I picked up a copy of the magazine off the rack during a layover at Miami International Airport. I had taken a red-eye flight from Los Angeles for my return to Port-au-Prince. At that point, our own predominantly Haitian-staffed NGO, J/P Haitian Relief Organization, was continuing to sweat and sacrifice, as the staff had apparently not yet received the Rolling Stone cover verdict that their work side by side with so many others and so many international organizations and those of their fellow Haitians had “failed.” They were also to be a bit shaken that such a message had been sent by Rolling Stone to donors at such a critical turning point in Haiti’s potential future.
For our own part, J/P HRO’s engineering crew had re-established entire neighborhoods, removing over 120,000 cubic meters of rubble and demolishing hundreds of irreparable buildings, much of that rubble recycled and trucked into the slum of Cité Soleil to be used as fill beneath three new schools in assistance to the Digicel school project (mentioned in the Rolling Stone article). Our medical teams and clinics had treated over 115,000 patients, and pushed by truck and helicopter over 100 metric tons of cholera meds throughout the country, including mountainous regions so remote that inhabitants had never seen a white face before. Our school of 260 children was advancing, and we had ultimately helped to relocate over 30,000 people from camps to homes while coordinating camp services as management in that same period. We have trained and employed 250 Haitians on staff, as well as many hundreds of additional jobs our programs created, both through cash-for-work and cash-for-production programs. All of this principally funded by private donors.
As I sat in the terminal, pulling the foil from a packet of mints before retrieving the magazine from the vendor-stamped plastic bag, I did not know that none of our progress, nor those extraordinary accomplishments of other top organizations, including the GOH and the Clinton Foundation (maligned in Reitman’s piece by an unnamed source), would be acknowledged. I boarded my flight to Haiti, clipped on my safety belt and began turning the pages of Rolling Stone.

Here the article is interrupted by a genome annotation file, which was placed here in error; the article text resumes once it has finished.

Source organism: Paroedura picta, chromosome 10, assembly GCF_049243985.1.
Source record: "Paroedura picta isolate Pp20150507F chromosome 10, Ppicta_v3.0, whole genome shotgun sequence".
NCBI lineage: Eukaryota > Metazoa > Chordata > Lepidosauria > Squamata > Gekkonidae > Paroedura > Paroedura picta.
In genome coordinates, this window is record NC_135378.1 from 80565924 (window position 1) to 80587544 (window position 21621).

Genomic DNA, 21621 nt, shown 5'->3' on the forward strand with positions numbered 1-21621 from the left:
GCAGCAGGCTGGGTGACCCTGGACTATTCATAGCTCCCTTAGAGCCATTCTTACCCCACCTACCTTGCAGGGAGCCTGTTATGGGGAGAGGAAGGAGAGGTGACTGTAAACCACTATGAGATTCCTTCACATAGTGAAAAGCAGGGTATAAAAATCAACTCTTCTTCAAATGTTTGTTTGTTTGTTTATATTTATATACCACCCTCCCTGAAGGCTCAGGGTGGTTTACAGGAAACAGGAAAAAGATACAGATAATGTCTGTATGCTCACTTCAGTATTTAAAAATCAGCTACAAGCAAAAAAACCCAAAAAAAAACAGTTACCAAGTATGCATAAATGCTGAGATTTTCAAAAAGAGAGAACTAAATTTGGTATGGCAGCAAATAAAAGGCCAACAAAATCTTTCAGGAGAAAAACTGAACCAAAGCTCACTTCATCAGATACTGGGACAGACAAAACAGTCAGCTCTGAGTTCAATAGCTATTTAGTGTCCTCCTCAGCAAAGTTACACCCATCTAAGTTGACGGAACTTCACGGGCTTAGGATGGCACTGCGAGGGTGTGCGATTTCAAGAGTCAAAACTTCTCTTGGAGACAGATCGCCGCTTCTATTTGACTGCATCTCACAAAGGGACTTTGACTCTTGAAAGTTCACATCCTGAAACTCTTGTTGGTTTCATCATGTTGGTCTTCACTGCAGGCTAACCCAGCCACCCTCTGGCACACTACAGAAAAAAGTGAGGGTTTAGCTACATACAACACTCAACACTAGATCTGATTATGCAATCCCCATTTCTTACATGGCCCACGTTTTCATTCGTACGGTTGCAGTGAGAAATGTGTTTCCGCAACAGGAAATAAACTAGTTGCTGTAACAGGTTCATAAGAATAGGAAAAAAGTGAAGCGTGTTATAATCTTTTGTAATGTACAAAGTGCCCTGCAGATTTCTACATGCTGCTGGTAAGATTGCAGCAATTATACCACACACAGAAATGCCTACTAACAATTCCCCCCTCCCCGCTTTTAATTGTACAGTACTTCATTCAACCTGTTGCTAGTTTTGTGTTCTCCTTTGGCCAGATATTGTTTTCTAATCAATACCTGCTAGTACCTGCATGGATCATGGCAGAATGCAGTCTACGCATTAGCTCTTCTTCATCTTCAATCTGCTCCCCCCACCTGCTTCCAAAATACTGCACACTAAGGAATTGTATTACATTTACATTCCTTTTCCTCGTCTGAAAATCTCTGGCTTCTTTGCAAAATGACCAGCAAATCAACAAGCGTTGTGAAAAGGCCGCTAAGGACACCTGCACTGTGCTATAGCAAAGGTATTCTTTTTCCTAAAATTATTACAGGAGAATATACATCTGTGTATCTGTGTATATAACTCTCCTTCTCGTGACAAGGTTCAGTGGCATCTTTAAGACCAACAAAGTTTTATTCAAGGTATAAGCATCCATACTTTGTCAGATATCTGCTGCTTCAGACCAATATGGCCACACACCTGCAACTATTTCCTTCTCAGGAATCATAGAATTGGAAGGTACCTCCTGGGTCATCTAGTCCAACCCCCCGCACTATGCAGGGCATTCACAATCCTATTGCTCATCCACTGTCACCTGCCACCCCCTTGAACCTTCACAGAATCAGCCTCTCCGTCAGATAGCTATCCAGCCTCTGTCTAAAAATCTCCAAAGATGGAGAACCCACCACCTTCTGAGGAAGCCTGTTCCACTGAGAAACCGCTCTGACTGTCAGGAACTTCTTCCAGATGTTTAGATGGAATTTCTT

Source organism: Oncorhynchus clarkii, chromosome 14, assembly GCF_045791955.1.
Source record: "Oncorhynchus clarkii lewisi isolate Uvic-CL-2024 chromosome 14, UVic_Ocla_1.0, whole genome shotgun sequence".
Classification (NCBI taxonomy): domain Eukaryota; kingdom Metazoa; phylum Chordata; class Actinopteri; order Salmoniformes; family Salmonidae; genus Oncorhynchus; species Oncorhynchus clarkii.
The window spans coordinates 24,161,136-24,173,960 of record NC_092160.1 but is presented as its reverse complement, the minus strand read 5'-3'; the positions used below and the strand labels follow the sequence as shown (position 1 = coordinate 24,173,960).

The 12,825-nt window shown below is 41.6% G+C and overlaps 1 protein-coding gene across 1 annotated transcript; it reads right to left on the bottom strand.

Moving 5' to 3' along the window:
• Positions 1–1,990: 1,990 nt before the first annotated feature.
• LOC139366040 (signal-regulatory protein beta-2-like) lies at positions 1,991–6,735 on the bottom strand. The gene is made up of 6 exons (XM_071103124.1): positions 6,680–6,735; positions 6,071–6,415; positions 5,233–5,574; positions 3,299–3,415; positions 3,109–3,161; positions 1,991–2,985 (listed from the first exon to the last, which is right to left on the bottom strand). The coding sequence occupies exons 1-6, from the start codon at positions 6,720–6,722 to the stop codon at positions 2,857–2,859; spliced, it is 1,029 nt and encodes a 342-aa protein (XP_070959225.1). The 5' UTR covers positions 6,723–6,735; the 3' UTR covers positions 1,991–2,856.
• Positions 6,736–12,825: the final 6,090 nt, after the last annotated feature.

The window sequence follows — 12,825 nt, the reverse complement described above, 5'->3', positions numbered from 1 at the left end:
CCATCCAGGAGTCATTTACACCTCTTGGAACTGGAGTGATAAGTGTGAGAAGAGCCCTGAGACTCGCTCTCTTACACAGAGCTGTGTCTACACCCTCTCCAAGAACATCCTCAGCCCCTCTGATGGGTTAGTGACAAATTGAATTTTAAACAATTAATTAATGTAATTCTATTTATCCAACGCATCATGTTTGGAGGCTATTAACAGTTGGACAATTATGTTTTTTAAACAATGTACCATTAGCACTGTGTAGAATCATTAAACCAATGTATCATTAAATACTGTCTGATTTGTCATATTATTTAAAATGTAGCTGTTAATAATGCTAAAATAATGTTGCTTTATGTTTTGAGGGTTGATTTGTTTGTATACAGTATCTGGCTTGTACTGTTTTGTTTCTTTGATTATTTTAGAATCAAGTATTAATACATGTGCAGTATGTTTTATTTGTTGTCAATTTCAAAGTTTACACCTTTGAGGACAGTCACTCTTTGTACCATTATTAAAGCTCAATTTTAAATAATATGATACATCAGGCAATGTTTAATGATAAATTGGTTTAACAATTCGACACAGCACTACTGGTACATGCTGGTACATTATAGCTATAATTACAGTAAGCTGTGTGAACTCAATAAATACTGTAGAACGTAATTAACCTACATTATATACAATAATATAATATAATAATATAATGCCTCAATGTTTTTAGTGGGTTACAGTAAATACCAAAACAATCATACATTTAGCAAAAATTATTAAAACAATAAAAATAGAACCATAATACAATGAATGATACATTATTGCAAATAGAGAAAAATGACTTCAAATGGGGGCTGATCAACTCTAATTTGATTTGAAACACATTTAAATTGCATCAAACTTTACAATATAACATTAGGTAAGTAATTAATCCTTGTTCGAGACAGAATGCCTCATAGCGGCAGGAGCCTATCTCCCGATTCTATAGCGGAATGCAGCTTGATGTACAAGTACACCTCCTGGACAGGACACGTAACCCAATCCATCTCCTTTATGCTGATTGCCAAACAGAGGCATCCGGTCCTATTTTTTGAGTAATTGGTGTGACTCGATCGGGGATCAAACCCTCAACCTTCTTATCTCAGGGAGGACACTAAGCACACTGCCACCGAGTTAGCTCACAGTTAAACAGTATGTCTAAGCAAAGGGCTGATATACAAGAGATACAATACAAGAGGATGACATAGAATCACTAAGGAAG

I am a reader of Rolling Stone. Full disclosure: I once published a short piece in the magazine and have been featured on its cover a few times. My experience in general is that the reporting in Rolling Stone tends to be at least reasonably accurate, quite often stellar, and, more consistently than most, can claim to having broken major stories with a quality of writing that would challenge any magazine of its kind. Janet Reitman is herself a polished writer, a bright woman and, I believe, a well-intended one. But Ms. Reitman has stepped into the wrong wheelhouse here. I myself, by quirk of fate, have been one of the most active (and often critical) voices of relief efforts in Haiti, and in my view, subject as it is to the reader’s judgment, it is her article that is a “disaster of good (journalistic) intentions.”
Reitman had the right idea in her instinct that the complexities of the situation had bred great dysfunction in the relief and redevelopment effort. But what might have been an important and revelatory piece on bottlenecks and accountability shortfalls, accomplishments, failure, crimes, misdemeanors and transparency, Haitian needs and the insight into paths forward inadvertently becomes a damaging orgy of presupposed bias, along with unbalanced and consciously woven attributions for effect, but at the high cost of fact. This distillation of snowballed half-truths perilously threatens to dissuade donorship while bolstering reluctance and excusability on the parts of governments and NGOs alike to release already appropriated funds at this, Haiti’s most hopeful hour for progress since the earth shook. Now, an August 24th blog by Felix Salmon has lifted verbatim from Ms. Reitman’s flawed text to independently claim and regurgitate her erroneous assertions. My finger is in the dike.
So here’s the thing: There are two primary themes in the world of international relief dynamics: one is emergency relief, the other sustainable development. The disaster of Ms. Reitman’s journalism here is that, though seemingly with the best intentions, and certainly peppered with legitimate critique, she came to Haiti for a brief one week, nine months before her article was released. Indeed, just as cholera had begun to spike, and where those she spoke to were likely on edge, and in an environment where scapegoating was at a premium. In her predisposition to indict the frustrating and seemingly static nature of relief efforts, she stepped into a cesspool of “experts,” some representing emergency relief, others entrenched in theoretical development, and a very few who actually sought, or practically applied themselves to, the notion of bridging the two.